It is important to note that when Say started witting France was in a state of revolution, as a matter of fact when he became the Editor of his now famous journal he was “hiding” from the unrest caused by Robespierre’s revolutionary terror (Formaini).
The obvious question to ask then is why was he not more militarily involved as were most of his contemporaries. The answer to this lays with one person, Mlle Deloche his beloved wife. Once he was married he was exempt from mandatory conscription and so he was very minimally involved in the military (Wikipedia).

Image of J.B. Say Circa 1800

The troubles for Mr. Say did not end with that, however, in 1800 Napoleon Bonaparte became the supreme ruler of France. And he was very much in disagreement with the book, “Traite . . .” it is for that reason that his book was banned until Napoleon was no longer emperor in 1814. Though he was unable to gain recognition in his home country of France, he was still a much respected figure in other countries in Europe, this was especially true in Spain, where he was even offered Employment with the government which he declined. (Formaini).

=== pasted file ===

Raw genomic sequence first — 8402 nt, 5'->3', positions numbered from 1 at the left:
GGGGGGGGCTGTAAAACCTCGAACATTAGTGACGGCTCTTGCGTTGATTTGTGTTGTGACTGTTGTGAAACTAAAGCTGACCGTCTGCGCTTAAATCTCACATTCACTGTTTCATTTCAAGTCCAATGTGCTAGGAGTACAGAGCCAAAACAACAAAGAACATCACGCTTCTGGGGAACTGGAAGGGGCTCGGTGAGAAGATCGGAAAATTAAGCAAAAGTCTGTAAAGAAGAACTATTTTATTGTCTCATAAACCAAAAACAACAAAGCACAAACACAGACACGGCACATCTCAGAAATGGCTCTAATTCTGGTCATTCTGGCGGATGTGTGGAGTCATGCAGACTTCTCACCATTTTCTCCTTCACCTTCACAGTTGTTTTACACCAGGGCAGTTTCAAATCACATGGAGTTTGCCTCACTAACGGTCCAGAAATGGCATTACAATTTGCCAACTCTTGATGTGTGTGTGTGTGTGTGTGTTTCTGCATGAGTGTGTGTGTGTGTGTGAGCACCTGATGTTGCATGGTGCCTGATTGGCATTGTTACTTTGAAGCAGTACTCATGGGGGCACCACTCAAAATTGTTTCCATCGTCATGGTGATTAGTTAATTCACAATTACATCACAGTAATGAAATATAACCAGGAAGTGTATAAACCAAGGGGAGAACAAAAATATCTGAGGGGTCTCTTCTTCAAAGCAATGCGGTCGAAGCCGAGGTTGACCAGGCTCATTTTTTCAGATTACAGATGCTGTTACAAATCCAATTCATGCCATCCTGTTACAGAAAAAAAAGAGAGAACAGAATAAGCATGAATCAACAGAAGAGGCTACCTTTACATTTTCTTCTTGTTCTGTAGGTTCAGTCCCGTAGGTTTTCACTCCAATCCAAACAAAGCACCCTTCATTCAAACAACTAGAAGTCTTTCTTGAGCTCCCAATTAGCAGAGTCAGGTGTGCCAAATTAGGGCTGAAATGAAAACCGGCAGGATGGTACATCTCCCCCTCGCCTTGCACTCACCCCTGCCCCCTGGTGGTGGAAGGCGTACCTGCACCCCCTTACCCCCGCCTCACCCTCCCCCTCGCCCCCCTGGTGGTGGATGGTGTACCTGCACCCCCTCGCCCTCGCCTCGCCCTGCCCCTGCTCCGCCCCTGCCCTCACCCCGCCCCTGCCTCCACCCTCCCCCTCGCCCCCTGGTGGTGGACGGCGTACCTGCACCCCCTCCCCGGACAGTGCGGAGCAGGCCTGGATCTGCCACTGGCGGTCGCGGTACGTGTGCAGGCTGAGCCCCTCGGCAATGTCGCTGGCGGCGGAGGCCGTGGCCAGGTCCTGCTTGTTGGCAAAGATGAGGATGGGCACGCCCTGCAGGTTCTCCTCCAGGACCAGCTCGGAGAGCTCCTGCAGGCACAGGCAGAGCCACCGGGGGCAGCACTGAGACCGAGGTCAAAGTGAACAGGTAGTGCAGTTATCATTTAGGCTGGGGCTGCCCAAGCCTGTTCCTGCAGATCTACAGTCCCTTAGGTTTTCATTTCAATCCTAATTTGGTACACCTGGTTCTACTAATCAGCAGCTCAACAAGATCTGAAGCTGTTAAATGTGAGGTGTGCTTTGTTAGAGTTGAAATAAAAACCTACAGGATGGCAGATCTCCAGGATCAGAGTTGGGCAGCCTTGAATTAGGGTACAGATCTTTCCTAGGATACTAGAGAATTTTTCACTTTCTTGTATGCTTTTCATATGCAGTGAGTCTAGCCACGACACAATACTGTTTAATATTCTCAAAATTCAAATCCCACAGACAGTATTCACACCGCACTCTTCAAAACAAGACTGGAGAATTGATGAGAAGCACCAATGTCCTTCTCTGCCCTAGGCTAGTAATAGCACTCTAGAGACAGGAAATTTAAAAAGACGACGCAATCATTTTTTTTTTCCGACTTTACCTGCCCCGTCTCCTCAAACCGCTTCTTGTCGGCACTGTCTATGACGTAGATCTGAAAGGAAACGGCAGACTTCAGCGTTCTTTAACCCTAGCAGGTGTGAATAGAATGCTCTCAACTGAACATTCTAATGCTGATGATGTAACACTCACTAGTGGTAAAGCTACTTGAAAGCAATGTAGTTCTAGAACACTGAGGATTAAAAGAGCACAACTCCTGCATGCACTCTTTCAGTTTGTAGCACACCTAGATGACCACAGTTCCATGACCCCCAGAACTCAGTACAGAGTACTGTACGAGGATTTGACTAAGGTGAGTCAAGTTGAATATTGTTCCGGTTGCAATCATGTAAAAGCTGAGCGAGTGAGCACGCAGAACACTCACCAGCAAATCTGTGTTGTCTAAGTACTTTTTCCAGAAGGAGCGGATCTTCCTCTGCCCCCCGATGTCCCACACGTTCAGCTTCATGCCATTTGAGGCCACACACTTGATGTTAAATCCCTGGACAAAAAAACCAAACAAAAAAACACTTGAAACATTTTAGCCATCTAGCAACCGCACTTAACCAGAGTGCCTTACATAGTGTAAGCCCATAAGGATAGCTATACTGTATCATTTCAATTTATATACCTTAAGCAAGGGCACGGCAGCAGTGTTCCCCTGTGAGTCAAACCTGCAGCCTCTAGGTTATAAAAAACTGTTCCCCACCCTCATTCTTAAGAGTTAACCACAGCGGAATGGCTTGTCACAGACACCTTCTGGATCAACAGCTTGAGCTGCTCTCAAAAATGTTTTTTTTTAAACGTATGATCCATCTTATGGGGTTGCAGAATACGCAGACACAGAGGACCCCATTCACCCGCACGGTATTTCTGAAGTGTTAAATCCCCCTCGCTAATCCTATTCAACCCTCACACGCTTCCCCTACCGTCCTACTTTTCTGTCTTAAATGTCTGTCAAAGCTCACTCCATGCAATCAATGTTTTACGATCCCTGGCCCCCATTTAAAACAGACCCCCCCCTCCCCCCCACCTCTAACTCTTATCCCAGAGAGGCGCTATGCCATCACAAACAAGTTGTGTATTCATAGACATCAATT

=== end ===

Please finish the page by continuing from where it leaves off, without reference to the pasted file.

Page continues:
During this time Say devoted himself to running his Spinning-Mill, where he employed about 500 employees. While doing this he spent much of his leisure time working on his “forbidden” book, which he was not able to republish due to the censorship that existed until1814 when he republished a new edition of his famous book (Wikipedia).
In his later years Jean-Baptiste Say published a few more book and yet another edition of “Traire . . .” none of which became as famous as the latter. In 1830 J.B. Say lost his beloved wife. From then on his health steadily declined until he too past away November 15th 1832 in Paris (Wikipedia).

What make him so important?
The title of this Wiki is “What lies behind demand?”A title which alludes to something to do with demand, either that or the author is completely crazy! Many have come to know Say as the creator of Say’s Law, a name coined by his followers. He would have probably preferred it be called his Law of Markets. As of recently, and starting with the writings of John Maynard Keynes, his law has been simplified to say that “supply creates its own demand” (Best).